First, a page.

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July 29, 2010

How to Prepare Red Runner Beans

I keep being asked how to prepare these particular beans.

Here are the culprits - picked and ready to go. You usually pick these beans when they are quite large and notice how they are flatter than your average green bean.


They tend to have stringy sides which need to be cut off. So start the first cut as in the picture below


Then continue the cut down one side of the bean as below



When you get to the bottom of that side of the bean, turn and then cut down the other side.


Now the stringy sides are gone, you have to cut little diagonal slices like below.



Now steam or boil for as long as you would normally cook pole beans and enjoy their superior taste.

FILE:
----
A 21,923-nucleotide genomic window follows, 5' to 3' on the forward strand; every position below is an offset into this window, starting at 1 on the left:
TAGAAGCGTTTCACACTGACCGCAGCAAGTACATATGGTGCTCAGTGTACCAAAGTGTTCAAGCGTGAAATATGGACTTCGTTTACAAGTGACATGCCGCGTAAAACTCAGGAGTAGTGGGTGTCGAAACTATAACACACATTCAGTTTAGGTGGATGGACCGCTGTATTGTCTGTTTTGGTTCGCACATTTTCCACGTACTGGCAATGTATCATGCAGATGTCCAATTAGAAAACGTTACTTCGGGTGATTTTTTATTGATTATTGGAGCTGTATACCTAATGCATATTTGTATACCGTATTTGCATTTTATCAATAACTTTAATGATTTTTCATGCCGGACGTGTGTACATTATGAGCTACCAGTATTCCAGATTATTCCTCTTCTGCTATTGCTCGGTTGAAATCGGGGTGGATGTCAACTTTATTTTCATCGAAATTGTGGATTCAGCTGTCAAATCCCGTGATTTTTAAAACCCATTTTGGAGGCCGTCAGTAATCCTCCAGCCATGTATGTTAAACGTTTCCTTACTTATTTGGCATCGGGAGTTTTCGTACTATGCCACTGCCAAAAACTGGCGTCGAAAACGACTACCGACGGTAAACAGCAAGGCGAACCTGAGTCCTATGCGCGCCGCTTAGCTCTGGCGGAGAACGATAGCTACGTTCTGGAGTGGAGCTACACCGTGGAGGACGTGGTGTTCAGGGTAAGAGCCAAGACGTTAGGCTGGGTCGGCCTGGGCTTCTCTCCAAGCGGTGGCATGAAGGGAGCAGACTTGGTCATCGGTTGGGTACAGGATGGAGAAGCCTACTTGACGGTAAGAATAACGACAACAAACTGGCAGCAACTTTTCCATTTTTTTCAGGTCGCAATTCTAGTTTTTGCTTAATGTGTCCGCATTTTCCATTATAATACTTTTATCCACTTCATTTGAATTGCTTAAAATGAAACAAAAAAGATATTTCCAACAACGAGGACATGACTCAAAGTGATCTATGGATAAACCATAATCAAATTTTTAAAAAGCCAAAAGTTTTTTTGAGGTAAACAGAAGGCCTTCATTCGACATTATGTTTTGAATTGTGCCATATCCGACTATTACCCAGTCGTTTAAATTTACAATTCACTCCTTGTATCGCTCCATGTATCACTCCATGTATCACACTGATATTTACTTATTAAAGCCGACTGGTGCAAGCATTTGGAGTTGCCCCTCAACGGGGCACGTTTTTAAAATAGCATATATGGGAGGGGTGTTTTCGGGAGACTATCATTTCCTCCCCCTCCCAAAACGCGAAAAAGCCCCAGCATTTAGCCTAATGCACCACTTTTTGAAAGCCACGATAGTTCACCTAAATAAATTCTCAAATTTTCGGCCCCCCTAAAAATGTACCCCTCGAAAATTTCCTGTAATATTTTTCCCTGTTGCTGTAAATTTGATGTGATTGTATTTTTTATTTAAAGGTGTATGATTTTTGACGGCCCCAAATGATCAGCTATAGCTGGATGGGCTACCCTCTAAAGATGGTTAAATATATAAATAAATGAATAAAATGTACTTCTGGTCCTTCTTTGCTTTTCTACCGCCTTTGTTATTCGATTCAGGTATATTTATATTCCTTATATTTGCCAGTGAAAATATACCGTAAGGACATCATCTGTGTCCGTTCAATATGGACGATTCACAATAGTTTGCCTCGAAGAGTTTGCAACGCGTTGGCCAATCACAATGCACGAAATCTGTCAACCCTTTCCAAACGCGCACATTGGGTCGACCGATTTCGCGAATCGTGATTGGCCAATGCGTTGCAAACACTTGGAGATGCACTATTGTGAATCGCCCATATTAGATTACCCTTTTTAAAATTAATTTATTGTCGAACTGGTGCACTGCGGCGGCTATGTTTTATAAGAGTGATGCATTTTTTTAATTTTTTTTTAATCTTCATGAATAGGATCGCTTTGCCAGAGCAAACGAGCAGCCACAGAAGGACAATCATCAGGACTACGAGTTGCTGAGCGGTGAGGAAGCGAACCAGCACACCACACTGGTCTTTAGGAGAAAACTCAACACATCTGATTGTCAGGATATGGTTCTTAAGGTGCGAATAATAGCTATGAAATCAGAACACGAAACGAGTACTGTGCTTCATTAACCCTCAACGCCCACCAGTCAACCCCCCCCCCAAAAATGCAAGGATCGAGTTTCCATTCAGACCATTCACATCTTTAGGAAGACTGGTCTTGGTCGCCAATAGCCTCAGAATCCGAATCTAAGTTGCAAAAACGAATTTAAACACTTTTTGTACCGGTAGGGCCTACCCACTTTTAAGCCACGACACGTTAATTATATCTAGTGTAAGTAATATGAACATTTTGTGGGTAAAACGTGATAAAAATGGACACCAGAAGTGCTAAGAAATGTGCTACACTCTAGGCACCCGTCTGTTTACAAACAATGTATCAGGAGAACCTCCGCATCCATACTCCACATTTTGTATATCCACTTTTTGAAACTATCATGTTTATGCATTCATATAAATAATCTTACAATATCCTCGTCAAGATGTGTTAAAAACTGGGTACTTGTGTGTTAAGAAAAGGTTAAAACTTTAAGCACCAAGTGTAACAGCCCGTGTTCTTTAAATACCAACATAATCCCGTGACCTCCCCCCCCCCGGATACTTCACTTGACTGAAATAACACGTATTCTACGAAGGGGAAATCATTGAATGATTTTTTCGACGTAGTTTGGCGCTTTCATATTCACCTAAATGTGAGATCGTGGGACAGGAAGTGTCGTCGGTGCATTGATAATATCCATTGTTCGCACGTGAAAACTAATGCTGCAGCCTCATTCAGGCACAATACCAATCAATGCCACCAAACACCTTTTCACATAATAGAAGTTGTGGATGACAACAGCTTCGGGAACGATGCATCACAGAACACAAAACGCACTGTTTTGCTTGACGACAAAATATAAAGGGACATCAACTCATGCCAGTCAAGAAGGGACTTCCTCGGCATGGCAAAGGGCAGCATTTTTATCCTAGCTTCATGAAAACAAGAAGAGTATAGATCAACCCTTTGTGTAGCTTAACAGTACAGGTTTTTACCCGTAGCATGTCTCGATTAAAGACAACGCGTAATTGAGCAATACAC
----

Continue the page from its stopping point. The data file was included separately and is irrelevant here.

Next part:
July 16, 2010

Tomatos Hit the Scene

At last the tomatoes are coming in!

The Bay Area has been experiencing some pretty cool temperatures for the time of year. Every gardener I have talked to has also been waiting for the usual glut of tomatoes to appear only to be thwarted by the unseasonable low night time temperatures that have been slowing everything down. Suddenly that has all changed and now the heat is most definitely on.

Below is one variety of tomato that I haven't tried before. This is a cherry tomato called Sunsugar Red. Below you can see them ripening on the vine.


I waited quite a long time for these little cherries to turn red - as in "Sunsugar Red". After a few weeks of waiting I impatiently tried one anyway and discovered delightful juicy sweetness. After all that waiting, they were already ripe, but just not turning red, as the label suggested they might!


The picture above shows just how orange - or in this case NOT RED - these little cherries really are. Compare the label color to the real thing.

So if you are waiting for this variety to ripen - don't wait any longer! Dive in and eat! They are delicious albeit not red.